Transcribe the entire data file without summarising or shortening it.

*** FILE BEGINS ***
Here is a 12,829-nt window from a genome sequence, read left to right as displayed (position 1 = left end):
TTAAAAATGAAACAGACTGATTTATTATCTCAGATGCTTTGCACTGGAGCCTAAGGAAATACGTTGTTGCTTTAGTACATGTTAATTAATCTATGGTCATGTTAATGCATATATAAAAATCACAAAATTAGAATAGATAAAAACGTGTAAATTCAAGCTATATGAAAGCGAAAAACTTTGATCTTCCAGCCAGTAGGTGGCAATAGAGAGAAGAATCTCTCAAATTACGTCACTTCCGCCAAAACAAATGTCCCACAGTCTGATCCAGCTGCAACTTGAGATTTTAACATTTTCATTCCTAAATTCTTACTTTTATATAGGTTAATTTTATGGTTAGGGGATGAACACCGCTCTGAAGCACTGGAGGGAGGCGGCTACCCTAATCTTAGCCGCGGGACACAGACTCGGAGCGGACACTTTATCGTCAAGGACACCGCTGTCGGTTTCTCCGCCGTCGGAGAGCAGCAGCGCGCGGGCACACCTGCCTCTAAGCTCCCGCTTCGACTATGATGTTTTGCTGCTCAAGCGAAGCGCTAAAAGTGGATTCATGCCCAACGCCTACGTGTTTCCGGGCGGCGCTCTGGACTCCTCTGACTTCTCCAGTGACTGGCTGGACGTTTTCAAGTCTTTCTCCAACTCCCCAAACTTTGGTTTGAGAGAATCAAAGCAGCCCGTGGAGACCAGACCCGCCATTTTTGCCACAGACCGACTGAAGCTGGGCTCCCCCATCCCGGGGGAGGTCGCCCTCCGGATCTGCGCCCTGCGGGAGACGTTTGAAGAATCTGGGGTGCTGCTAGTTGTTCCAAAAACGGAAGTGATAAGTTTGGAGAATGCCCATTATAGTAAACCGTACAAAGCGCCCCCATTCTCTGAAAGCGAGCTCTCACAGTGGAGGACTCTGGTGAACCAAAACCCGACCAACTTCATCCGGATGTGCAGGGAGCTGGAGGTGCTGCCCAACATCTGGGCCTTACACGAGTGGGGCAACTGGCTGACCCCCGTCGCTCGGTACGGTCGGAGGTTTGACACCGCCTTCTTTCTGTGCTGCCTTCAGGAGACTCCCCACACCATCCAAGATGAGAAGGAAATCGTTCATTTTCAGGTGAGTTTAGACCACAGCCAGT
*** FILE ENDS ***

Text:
Here is a 12,829-nt window from a genome sequence, read left to right as displayed (position 1 = left end):
TTAAAAATGAAACAGACTGATTTATTATCTCAGATGCTTTGCACTGGAGCCTAAGGAAATACGTTGTTGCTTTAGTACATGTTAATTAATCTATGGTCATGTTAATGCATATATAAAAATCACAAAATTAGAATAGATAAAAACGTGTAAATTCAAGCTATATGAAAGCGAAAAACTTTGATCTTCCAGCCAGTAGGTGGCAATAGAGAGAAGAATCTCTCAAATTACGTCACTTCCGCCAAAACAAATGTCCCACAGTCTGATCCAGCTGCAACTTGAGATTTTAACATTTTCATTCCTAAATTCTTACTTTTATATAGGTTAATTTTATGGTTAGGGGATGAACACCGCTCTGAAGCACTGGAGGGAGGCGGCTACCCTAATCTTAGCCGCGGGACACAGACTCGGAGCGGACACTTTATCGTCAAGGACACCGCTGTCGGTTTCTCCGCCGTCGGAGAGCAGCAGCGCGCGGGCACACCTGCCTCTAAGCTCCCGCTTCGACTATGATGTTTTGCTGCTCAAGCGAAGCGCTAAAAGTGGATTCATGCCCAACGCCTACGTGTTTCCGGGCGGCGCTCTGGACTCCTCTGACTTCTCCAGTGACTGGCTGGACGTTTTCAAGTCTTTCTCCAACTCCCCAAACTTTGGTTTGAGAGAATCAAAGCAGCCCGTGGAGACCAGACCCGCCATTTTTGCCACAGACCGACTGAAGCTGGGCTCCCCCATCCCGGGGGAGGTCGCCCTCCGGATCTGCGCCCTGCGGGAGACGTTTGAAGAATCTGGGGTGCTGCTAGTTGTTCCAAAAACGGAAGTGATAAGTTTGGAGAATGCCCATTATAGTAAACCGTACAAAGCGCCCCCATTCTCTGAAAGCGAGCTCTCACAGTGGAGGACTCTGGTGAACCAAAACCCGACCAACTTCATCCGGATGTGCAGGGAGCTGGAGGTGCTGCCCAACATCTGGGCCTTACACGAGTGGGGCAACTGGCTGACCCCCGTCGCTCGGTACGGTCGGAGGTTTGACACCGCCTTCTTTCTGTGCTGCCTTCAGGAGACTCCCCACACCATCCAAGATGAGAAGGAAATCGTTCATTTTCAGGTGAGTTTAGACCACAGCCAGT